You know, in Washington, they now have a system whereby, not only myself as an officeholder but even staff members have to report and make public even the Christmas gifts that they get from people they've—close friends they've been exchanging gifts with for years. And it's kind of embarrassing, because you're supposed to also put down an estimated cost. Now, how do you call someone that's given you a present for Christmas and say, "How much did that sweater cost? I have to put it down and make it public." It's a little embarrassing.

Q. As a matter of fact, he revealed this particular gift.
The President. He what?

Q. He is the source of the revelation that

The President. Well then, I would say that that indicates that he has nothing to hide.


Q. Mr. President, you are making a strong pitch today for voluntarism, and, at the same time, the Council of Foundations is saying that, in their opinion, voluntarism isn't working. The foundations can't come close to making up the $140 billion they claim have been trimmed from the social programs. And now there seems to be a new survey out which indicates that only a handful of 200 corporations are willing to increase any kind of volunteer effort or contributions. The theory is—one quote is, sir, that "the foundations and corporations should not be doing the kinds of things that government does not think is worth doing."

The President. Well, I don't know who the individual was that made that statement. First of all, I think it's exaggerating very much where we have reduced in programs of that kind. HHS, Health and Human Services, which is in charge of most of the human programs in government, has a budget that is bigger—the one we proposed for '83—is bigger than every national budget in the world except for two countries, the Soviet Union and the United States. It is $58 billion bigger than the budget for our own national defense, and it is 20-some billion dollars bigger than it was last year.

Now, we're not asking foundations to replace programs that are the responsibility of government. We are suggesting that over the years, as government has done more and more and invaded more fields that belong both to local or State government or to the private sector, that people have tended to go their way and just assume that government is taking care of all these things. And what our private sector initiative program, what our task force is finding —they are canvassing and finding out how are various communities meeting certain problems in their communities and spreading this word to others, so that others can find out how to handle them, the programs that properly—well, let me give you an example.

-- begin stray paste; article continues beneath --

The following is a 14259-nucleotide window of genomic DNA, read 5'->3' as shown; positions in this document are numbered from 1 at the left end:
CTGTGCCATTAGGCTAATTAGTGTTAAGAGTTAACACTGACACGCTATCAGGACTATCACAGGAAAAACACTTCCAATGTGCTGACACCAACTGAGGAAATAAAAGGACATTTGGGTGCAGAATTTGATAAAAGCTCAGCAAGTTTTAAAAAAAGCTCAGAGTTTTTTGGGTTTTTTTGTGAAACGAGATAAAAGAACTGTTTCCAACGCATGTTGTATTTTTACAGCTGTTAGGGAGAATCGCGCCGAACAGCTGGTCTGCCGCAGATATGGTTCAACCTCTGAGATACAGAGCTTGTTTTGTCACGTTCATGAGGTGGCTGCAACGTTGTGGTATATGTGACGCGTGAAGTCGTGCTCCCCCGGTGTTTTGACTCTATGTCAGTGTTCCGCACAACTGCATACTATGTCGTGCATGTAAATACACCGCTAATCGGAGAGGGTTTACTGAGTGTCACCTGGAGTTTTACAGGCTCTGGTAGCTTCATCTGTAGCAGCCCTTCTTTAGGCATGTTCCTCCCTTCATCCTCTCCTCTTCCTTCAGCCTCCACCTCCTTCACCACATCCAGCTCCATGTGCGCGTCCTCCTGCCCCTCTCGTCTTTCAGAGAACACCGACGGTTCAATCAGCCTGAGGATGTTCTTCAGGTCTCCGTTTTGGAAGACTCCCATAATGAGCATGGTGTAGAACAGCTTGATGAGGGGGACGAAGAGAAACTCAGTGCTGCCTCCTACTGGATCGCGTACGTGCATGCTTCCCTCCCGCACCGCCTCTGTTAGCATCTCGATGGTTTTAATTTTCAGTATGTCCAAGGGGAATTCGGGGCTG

Would we say that the Boy Scouts should be turned over to government, that that should be a government program? The total cost of the Boy Scout movement is about $187 million a year. Well, we've worked out what it would cost if government tried to run the Boy Scouts. It would cost $7.7 billion a year.

Now, the thing is it's not just money contributions; it is the service that people can render, the people, the executives who give of their time to be on hospital boards, on college or school boards, and so forth, the people who volunteer and help run the United Fund. Isn't it funny that in this time of recession, last year the United Fund broke all records for contributions?

It is just that we find churches, for example, only a few years ago, before we began with this big government drive, religion was the principle dispenser of charity in the United States. Today, it has fallen down to where it's only responsible for about 3 percent. And many churches, without us doing anything, have been disturbed about this and are finding things that they not only can do—and not just in the contribution line but in their own people helping to serve, just human volunteers that are doing jobs—that if government did it would call for a whole bureaucracy.

And so, we're not asking them to replace, but we think there is a vast field. And the funny thing is we are running into just waves of enthusiasm and volunteers. In fact, I just have a slip of paper in my pocket that was handed me a few years ago—few years!—a few minutes ago outside here from a young lady who wants to know and wants to be put in touch with where she can volunteer her services.

School Prayer Amendment

Q. Mr. President, why is a constitutional prayer amendment necessary when the Supreme Court only outlawed officially sponsored prayers, not silent prayers or meditation periods?

The President. Well, because that Supreme Court decision has been taken and interpreted by many who fear running counter to the law in such a way that we're finding it impossible to have Christmas ceremonies in schools anymore.

At first, the decision in most schools was, "Well, as long as you stick to Santa Claus and a Christmas tree, yes, you can have a Christmas party or ceremony." But if you do anything with the creche or observe whose birthday it is, then that is against their taking of the Constitution. And then more recently, we have found in some of our larger cities that the school boards have decided that Santa Claus is so associated with the holy holiday that, therefore, we can't have Santa Claus anymore as part of the school services.